Sotomayor: “Dose Of Reality” On Criminal Law


Judge Sonia Sotomayor’s experience on the front lines in a big city’s fight against crime will bring a much-needed perspective to the Supreme Court, says Anthony Barkow, a former feereal prosecutor who now directs the Center on the Administration of Criminal Law at New York University School of Law. Writing on, Barkow notes that only Justice Samuel Alito has any real background at all in criminal law. He was an assistant U.S. attorney and was later U.S. attorney in New Jersey. Sotomayor would bring a much-needed dose of reality when it comes to criminal law issues, Barkow says. The Senate Judiciary Committee is expected to approve her nomination next week.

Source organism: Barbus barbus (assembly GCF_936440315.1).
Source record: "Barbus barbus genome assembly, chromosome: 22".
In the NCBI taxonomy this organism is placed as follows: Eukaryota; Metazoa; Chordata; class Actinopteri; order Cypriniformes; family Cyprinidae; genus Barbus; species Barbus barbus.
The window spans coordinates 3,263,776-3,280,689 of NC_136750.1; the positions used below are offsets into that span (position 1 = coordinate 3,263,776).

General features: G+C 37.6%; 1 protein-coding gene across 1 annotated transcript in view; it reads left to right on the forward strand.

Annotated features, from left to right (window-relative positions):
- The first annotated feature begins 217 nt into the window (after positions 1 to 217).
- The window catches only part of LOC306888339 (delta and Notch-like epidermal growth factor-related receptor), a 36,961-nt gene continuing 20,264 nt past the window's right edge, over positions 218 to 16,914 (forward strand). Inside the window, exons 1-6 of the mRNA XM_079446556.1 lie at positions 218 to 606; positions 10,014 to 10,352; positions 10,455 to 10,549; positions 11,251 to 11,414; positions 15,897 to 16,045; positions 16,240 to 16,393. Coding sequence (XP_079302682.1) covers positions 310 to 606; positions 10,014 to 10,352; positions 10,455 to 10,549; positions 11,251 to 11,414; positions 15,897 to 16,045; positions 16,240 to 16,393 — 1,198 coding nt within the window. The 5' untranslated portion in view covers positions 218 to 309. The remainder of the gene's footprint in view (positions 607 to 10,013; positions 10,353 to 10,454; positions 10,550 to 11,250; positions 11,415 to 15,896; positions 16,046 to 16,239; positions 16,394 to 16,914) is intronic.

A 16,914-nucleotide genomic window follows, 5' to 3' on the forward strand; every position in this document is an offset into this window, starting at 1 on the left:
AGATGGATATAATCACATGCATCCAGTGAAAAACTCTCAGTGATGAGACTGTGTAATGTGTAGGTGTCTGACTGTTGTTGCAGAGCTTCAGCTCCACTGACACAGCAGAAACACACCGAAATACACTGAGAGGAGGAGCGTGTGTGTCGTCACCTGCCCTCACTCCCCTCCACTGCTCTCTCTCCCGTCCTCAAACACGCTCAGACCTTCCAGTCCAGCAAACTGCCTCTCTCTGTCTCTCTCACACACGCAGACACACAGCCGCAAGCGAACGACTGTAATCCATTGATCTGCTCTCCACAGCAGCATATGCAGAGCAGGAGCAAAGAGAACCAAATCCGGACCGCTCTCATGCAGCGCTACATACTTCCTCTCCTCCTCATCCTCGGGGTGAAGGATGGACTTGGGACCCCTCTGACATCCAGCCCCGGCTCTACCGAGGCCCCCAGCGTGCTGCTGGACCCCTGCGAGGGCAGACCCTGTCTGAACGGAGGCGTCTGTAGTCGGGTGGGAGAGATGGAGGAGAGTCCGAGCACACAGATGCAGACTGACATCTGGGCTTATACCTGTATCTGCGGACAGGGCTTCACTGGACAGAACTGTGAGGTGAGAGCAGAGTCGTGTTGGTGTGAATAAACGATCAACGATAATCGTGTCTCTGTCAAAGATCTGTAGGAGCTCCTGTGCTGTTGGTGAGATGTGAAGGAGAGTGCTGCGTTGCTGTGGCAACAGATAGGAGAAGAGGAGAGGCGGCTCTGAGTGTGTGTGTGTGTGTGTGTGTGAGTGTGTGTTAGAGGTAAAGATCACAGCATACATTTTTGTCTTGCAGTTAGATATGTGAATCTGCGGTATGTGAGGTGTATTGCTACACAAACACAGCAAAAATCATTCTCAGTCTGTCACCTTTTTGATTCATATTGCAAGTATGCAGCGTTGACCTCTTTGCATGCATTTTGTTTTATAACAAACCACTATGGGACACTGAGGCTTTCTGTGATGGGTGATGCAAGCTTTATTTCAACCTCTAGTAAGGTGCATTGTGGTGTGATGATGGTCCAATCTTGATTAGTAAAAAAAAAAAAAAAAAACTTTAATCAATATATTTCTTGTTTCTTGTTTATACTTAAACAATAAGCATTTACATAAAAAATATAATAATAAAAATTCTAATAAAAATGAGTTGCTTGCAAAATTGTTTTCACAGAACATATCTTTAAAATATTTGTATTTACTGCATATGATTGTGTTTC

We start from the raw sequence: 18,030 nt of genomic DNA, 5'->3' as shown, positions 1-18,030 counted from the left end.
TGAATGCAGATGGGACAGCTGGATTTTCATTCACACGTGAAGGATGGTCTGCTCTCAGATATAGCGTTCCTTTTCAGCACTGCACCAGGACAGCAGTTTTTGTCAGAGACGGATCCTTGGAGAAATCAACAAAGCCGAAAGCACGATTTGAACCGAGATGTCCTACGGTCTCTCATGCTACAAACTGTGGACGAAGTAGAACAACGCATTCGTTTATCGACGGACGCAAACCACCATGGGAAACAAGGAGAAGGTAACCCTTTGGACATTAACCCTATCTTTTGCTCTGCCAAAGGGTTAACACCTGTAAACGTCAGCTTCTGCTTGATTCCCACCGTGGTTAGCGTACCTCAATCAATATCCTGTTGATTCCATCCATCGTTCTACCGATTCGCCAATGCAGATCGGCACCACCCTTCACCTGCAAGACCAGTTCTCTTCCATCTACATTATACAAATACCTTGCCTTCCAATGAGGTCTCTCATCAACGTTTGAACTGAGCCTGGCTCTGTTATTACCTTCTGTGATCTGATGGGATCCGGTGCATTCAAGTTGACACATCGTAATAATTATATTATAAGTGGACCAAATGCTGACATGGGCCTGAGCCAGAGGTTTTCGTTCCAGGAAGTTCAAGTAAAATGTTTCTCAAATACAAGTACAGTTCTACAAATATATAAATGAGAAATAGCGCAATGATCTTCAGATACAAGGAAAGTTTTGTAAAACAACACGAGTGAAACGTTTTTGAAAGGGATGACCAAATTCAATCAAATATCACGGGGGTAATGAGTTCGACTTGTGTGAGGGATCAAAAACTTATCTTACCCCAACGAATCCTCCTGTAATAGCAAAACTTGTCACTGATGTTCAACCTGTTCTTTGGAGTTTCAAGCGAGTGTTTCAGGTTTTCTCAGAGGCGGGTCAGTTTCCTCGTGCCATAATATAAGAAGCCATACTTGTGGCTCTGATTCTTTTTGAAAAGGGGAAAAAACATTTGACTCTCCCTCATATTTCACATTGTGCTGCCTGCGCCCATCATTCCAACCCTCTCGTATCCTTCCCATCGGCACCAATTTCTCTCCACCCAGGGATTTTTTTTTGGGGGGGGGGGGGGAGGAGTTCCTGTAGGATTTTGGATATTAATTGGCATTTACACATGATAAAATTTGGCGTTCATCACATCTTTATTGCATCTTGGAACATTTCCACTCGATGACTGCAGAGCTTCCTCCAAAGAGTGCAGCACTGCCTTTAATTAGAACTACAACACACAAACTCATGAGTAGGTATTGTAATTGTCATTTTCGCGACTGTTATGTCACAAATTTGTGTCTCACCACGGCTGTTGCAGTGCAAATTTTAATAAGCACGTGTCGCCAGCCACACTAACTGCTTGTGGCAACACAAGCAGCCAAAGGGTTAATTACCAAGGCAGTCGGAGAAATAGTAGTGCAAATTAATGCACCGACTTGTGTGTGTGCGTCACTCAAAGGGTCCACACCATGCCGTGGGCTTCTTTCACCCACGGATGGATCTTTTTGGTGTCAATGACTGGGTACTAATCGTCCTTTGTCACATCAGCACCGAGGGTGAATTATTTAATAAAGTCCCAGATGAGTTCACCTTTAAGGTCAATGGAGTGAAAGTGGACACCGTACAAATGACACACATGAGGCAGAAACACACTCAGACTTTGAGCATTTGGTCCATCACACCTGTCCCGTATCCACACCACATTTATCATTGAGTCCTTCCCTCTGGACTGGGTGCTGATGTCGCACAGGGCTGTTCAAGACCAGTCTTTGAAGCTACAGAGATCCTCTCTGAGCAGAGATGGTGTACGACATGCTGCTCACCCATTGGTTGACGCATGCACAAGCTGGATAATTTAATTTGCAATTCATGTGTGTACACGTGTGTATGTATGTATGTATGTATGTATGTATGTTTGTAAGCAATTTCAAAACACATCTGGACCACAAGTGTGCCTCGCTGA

“It is all too easy for someone who has not spent time working on these issues to caricature them,” he writes. “For conservatives, the risk is assuming all crimes are a failure of personal responsibility that lead to serious breaches of public order and demand incarceration and a tough response. For liberals, the risk is seeing every defendant as a victim of poverty or society’s failures. The reality, as Sotomayor knows well, is far more complicated. She has seen the human condition up close and personal. She knows the pain of victims and has looked into the eyes of defendants who have committed unspeakable acts with no remorse and are unredeemable. She has also seen defendants who need treatment and jobs, not prison. Many of these individuals may have committed petty crimes, such as shoplifting or drug possession, to feed an addiction.”

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